Employment at PI firms/plaintiffs' lawyer boutiques

(On Campus Interviews, Summer Associate positions, Firm Reviews, Tips, ...)
Forum rules
Anonymous Posting

Anonymous posting is only appropriate when you are revealing sensitive employment related information about a firm, job, etc. You may anonymously respond on topic to these threads. Unacceptable uses include: harassing another user, joking around, testing the feature, or other things that are more appropriate in the lounge.

Failure to follow these rules will get you outed, warned, or banned.
Anonymous User
Posts: 310221
Joined: Tue Aug 11, 2009 9:32 am

Employment at PI firms/plaintiffs' lawyer boutiques

Postby Anonymous User » Fri Nov 15, 2013 11:31 pm

I'm diving into this subject carefully, since I'll go ahead and guess there's a fair amount of haughtiness on this board when it comes to personal injury firms. Still ... while I had absolutely no intention when I started law school of working for one, I ended up interviewing for a part-time clerk job at one this week.

My question, then, is if anyone here has experience working for a good PI firm, one well-known in the region, as opposed to a solo-practitioner ambulance-chaser sleazebag kind of place. Without naming names, I interviewed this week at a mid- to upper-tier firm -- in contrast with other PI firms, that is -- and was generally impressed with what I saw. They have some seriously swank offices, for starters, along with at least a half-dozen attorneys working there in addition to the founder for whom the firm is named (I have no clue whether they're associates or equity partners, however). I did some checking on the founder, and the dude is basically swimming in money (and I know he grew up poor, so it's not inherited or anything): he's not even 40 and has a $5 mil house in the 'burbs, plus he and his wife are on the board of trustees for some of the most upscale arts organizations in the city (symphony, several art museums, etc. - and I know an annual "contribution" of around $100K is required to obtain a board seat with the local symphony). The work he described his clerks as doing sounds really intriguing in terms of developing a skill set that will actually be useful outside of law school: drafting motions and filings, taking depositions, extensive research into certain claims, etc.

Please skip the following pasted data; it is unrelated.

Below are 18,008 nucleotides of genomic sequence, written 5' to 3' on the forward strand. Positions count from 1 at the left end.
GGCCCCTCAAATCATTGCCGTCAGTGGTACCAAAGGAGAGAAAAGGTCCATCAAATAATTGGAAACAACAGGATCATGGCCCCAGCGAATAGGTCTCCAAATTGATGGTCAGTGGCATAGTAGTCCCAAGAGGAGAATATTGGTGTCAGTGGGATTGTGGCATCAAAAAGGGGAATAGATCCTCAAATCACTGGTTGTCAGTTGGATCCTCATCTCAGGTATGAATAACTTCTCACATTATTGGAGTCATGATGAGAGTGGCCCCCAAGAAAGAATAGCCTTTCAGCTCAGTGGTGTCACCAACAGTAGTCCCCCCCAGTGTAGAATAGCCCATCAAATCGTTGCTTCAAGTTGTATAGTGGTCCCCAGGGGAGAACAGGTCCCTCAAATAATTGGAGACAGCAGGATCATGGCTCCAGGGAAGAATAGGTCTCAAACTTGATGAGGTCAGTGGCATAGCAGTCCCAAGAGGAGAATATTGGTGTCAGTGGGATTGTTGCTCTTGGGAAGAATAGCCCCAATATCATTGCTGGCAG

So: what do you guys think? Advice from anyone who's taken a similar position while in law school would be particularly appreciated (I'm a 2L btw).

User avatar

Posts: 901
Joined: Tue Jun 17, 2008 7:18 pm

Re: Employment at PI firms/plaintiffs' lawyer boutiques

Postby kings84_wr » Sat Nov 16, 2013 1:01 am

Full disclaimer- I'm a 2nd year at a similar P-side firm. But high end PI is awesome. Personally I enjoy the work I do, whether its drafting MSJ responses, taking depositions, going to hearings, or other similar things.

Some of the Pros: no billing, bigger case load, client contact (plus about 75% of the time you actually really want to help your clients), more responsibility.

Cons: lots of discovery/form pleadings which is monotonous, you have to be able to do 100 things at once (this is an incredibly understated skill that took me a long time to really get a handle on), if you pick/recommend a bad case you make no money for your boss/yourself.

Personally I love PI. But after making my 100th Lipitor screening call this week, you start to realize its very formulaic.

Feel free to PM me for more specifics..


Posts: 920
Joined: Mon Jul 02, 2012 10:36 pm

Re: Employment at PI firms/plaintiffs' lawyer boutiques

Postby anon168 » Sat Nov 16, 2013 8:47 pm

Anonymous User wrote:I'm diving into this subject carefully, since I'll go ahead and guess there's a fair amount of haughtiness on this board when it comes to personal injury firms.

There is?

It's so hard to tell.

But seriously, if you like the people there and think you will enjoy the work, then by all means go for it. There's more to being a lawyer than working for a Vault 100 or NLJ 250 firm.

And assuming this isn't a slip/fall or med-mal firm, mass torts and mass defect cases are actually quite sophisticated and, more importantly, interesting to litigate from the left side of the "V".

Good luck.

Return to “Legal Employment�

Who is online

The online users are hidden on this forum.